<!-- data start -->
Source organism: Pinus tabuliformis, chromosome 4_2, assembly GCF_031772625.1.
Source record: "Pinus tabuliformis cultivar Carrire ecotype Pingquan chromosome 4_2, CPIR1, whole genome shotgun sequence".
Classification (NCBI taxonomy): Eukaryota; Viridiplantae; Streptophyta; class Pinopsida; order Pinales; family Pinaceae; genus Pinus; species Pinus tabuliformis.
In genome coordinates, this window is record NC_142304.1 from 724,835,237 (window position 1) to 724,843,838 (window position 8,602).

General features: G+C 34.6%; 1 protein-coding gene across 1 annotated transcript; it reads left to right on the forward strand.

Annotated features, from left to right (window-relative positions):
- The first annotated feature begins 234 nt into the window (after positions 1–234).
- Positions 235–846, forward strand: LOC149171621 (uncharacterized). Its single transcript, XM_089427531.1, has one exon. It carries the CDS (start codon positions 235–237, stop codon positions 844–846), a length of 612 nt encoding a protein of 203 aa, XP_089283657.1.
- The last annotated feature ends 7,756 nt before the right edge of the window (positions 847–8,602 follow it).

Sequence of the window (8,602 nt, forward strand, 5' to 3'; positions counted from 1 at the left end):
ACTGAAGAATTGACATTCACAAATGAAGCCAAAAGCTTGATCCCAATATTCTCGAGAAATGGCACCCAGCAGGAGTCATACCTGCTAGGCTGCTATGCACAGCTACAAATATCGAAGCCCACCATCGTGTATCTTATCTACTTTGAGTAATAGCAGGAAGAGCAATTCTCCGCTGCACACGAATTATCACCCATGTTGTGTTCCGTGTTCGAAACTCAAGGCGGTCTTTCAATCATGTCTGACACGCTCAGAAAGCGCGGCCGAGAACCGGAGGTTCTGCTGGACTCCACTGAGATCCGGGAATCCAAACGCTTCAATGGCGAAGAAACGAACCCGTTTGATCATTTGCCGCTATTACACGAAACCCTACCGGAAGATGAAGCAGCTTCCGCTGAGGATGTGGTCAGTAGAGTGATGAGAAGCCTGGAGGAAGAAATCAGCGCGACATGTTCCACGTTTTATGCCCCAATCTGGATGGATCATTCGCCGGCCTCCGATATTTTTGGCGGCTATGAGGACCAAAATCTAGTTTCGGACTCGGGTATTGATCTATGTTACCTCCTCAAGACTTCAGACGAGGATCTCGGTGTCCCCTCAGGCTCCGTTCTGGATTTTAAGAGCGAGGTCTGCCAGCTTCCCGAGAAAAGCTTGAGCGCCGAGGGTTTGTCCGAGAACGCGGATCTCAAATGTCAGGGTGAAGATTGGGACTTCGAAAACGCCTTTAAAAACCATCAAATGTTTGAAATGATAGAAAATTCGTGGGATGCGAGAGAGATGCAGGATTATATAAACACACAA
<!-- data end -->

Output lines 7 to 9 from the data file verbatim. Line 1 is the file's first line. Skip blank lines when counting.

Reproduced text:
- The first annotated feature begins 234 nt into the window (after positions 1–234).
- Positions 235–846, forward strand: LOC149171621 (uncharacterized). Its single transcript, XM_089427531.1, has one exon. It carries the CDS (start codon positions 235–237, stop codon positions 844–846), a length of 612 nt encoding a protein of 203 aa, XP_089283657.1.
- The last annotated feature ends 7,756 nt before the right edge of the window (positions 847–8,602 follow it).